Foolishly, to work my Panasonic Lumix TZ10, I remove my gloves and leave them atop my rucksack. Finally, after every conceivable angle has been covered, I take some more. Wishing I could measure the wind chill, gloves and hands are reunited to a symphony of painful gasps. Mother Nature has been very kind to me. Her birthday present of a beautiful dawn is one that I shall never forget. But the excruciating cold gently ushers me through the snow.


Handshakes and greetings on Ben Nevis

‘Happy Birthday to you’

8am. Standing by the summit cairn, one last 360 degree contemplate completes half the journey. It’s a shame that the mind cannot recall that special moment and replay it, emotions and all. Think how happy we all would be. I bid farewell to the 1,344 metres (4,418 feet) of lava which began formation some 420 million years ago. And I have the top all to myself. Totally wonderful.

Stumbling through the night deepened snow, even before I locate the last summit cairn, hikers appear. Staring at their feet they pass in silence. Blinding sleet has again descended, spoiling the view for these early birds. Turning for one last gaze, the top is consumed in whitish gray. I hit the iced over zig-zag path like a young gazelle, slip, arms and legs waving like a 80’s disco dancer, then proceed cautiously, like an old stag.

The Halls family

Lone walkers pass me with a cheery ‘morning’ but not stopping. Dropping below the snowline, the track comes alive with chatter and colourful Gore-Tex. Just before my return to Lochan Meall an t-Suidhe, a group stop me to enquire what time I reached the top. Recounting my story, jaws drop, hands are shaken and birthday greetings offered. As James Brown once sang: ‘I feel good’.

Tinny, electronic phone music stops me. Friends, the Halls family from Looe, Cornwall sing Happy Birthday. Buzzing with texts, I pocket my mobile to savour later. What a memorable day it’s going to be. Out of the wind and sleet I start to warm up – fast. I’m still wearing thermals, merino wool top, fleece top, fleece jacket and waterproofs. Something has to go. Most of it actually. Before I strip, a large group of youngsters (in their twenties) are putting clothing on. We chat. I go through my spiel. They congratulate me and sing Happy Birthday. I wish I’d filmed them.

A little reflection

11am. Like a salmon returning to spawn, people are like waterfalls and I get in the way. For over 25 years I have learnt, most of it by trial and error, the way of the outdoors. But even now, it still amazes me how many people venture out unprepared. A lady passes me in jeans, t-shirt, jacket and the thinnest soled fashion shoes. A bottle of water and no rucksack compliment the look. I think about the ankle-turning ice and deep summit snow. Head down, she glides past. Sometimes you have let people make their own mistakes. I’ve certainly made mine.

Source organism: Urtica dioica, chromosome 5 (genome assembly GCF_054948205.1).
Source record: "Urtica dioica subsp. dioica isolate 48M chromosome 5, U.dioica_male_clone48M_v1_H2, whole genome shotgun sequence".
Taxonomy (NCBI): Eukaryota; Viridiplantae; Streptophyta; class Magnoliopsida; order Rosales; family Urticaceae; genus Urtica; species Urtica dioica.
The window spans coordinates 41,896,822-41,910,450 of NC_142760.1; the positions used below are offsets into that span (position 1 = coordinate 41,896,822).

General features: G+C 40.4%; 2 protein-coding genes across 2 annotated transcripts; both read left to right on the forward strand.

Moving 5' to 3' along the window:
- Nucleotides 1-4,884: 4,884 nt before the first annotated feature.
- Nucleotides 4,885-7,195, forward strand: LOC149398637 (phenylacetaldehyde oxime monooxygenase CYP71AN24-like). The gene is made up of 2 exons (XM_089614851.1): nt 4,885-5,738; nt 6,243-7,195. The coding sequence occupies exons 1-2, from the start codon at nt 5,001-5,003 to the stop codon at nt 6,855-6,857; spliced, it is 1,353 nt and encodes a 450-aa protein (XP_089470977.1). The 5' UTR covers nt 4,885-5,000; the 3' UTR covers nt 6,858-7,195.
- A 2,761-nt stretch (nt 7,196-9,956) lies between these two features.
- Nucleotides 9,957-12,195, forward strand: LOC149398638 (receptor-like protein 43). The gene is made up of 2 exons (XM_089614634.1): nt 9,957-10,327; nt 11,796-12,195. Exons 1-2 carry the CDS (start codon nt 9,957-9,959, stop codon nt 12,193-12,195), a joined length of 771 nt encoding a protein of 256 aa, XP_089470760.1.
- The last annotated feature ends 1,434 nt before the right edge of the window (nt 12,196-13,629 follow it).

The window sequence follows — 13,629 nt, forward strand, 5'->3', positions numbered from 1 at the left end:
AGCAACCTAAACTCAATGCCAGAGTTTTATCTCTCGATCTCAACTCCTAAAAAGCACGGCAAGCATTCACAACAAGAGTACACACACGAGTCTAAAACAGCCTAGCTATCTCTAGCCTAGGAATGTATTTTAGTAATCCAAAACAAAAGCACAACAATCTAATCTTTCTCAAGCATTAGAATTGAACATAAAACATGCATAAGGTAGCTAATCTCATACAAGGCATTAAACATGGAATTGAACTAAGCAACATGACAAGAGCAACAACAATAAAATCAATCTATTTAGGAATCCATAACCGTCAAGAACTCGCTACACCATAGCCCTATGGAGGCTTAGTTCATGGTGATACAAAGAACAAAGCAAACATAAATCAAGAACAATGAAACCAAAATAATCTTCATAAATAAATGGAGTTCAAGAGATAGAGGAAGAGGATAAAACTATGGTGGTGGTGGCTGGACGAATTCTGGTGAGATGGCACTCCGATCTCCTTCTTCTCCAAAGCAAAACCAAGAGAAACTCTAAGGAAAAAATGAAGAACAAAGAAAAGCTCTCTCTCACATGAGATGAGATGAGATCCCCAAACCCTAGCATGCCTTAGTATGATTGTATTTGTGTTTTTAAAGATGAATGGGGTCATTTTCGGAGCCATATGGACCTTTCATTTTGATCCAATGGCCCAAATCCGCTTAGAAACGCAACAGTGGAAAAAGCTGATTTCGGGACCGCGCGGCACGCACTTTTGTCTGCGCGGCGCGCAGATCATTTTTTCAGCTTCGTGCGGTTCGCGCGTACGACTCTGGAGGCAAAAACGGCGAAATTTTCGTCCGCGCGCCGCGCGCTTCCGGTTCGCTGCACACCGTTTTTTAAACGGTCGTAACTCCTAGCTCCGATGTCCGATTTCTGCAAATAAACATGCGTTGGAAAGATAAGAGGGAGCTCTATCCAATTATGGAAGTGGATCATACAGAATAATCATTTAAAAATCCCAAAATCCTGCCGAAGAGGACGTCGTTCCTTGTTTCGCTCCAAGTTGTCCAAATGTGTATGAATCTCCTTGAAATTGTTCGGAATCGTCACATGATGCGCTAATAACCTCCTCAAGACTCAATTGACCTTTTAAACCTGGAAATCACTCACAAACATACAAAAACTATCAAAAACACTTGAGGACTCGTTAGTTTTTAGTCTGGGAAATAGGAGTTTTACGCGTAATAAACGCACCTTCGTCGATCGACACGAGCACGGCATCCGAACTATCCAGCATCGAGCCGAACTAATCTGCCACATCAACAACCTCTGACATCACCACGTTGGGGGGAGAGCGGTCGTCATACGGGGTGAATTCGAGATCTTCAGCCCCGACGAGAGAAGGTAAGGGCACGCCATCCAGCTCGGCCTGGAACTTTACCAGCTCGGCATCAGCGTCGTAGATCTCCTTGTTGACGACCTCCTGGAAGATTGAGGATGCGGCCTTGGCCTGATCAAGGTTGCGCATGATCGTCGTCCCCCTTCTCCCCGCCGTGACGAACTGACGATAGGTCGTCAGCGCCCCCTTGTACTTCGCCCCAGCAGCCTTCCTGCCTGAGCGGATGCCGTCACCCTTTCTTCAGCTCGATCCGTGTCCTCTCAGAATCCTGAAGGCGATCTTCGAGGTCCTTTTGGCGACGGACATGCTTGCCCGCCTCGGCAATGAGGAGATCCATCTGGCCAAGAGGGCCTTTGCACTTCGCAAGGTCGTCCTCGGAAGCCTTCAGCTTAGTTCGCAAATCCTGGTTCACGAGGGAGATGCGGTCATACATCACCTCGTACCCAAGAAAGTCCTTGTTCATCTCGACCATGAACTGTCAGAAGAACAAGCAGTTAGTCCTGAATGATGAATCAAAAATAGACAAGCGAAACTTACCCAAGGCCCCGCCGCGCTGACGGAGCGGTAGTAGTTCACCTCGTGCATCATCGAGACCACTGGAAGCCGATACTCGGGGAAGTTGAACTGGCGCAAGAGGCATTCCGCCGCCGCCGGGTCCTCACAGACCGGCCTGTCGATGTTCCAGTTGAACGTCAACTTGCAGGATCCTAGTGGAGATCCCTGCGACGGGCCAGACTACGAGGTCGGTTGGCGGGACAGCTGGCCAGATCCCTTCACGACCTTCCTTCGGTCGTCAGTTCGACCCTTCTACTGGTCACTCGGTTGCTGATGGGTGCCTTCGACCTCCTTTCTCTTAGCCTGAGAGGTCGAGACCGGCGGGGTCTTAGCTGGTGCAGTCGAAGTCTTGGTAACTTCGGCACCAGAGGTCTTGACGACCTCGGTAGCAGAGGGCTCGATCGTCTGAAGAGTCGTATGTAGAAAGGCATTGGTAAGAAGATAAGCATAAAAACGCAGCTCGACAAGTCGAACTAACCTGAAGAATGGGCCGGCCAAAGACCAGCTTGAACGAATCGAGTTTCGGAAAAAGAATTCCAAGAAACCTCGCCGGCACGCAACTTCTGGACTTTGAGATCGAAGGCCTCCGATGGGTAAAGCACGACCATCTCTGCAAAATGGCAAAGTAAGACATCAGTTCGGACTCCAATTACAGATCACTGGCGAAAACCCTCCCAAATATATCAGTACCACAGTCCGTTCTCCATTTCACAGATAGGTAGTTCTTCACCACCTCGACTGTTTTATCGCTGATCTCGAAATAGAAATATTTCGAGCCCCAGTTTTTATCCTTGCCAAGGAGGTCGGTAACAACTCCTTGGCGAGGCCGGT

I suddenly want to be alone. At a way marker post, I drop down to the river Nevis. A few minutes to take in the last 24-hours. The inviting, crystal clear water gurgles past. Looking back, the trail is thronged with eager feet. Blissfully unaware of the snowy treat ahead, I bid them safe voyage. In a second, I’m back in real time. Time for a quick shower then lunch. And beer, lots of beer.

Beinn Nibheis / Ben Nevis

You’ll probably think I’ve lost the plot, but I want to thank Beinn Nibheis for letting me summit and return safely. Outdoor people know that hills and mountains can give immeasurable pleasure to those who care, but punish harshly those who decline to show respect.

My birthday dawn has given me new ideas and a fresh view of life. No matter how small or seemingly irrelevant, never lose the sense of adventure.

Please note: The Ben Nevis emergency shelter is exactly that, a shelter for emergencies. For my part, I did not put myself at risk. The adventure was well within my experience, level of fitness and equipment. I placate myself in the knowledge that if a fellow hiker had suffered a trauma, I could have offered assistance. I would also like to point out that all my rubbish and more was taken away with me.


'One of the best things I have ever done'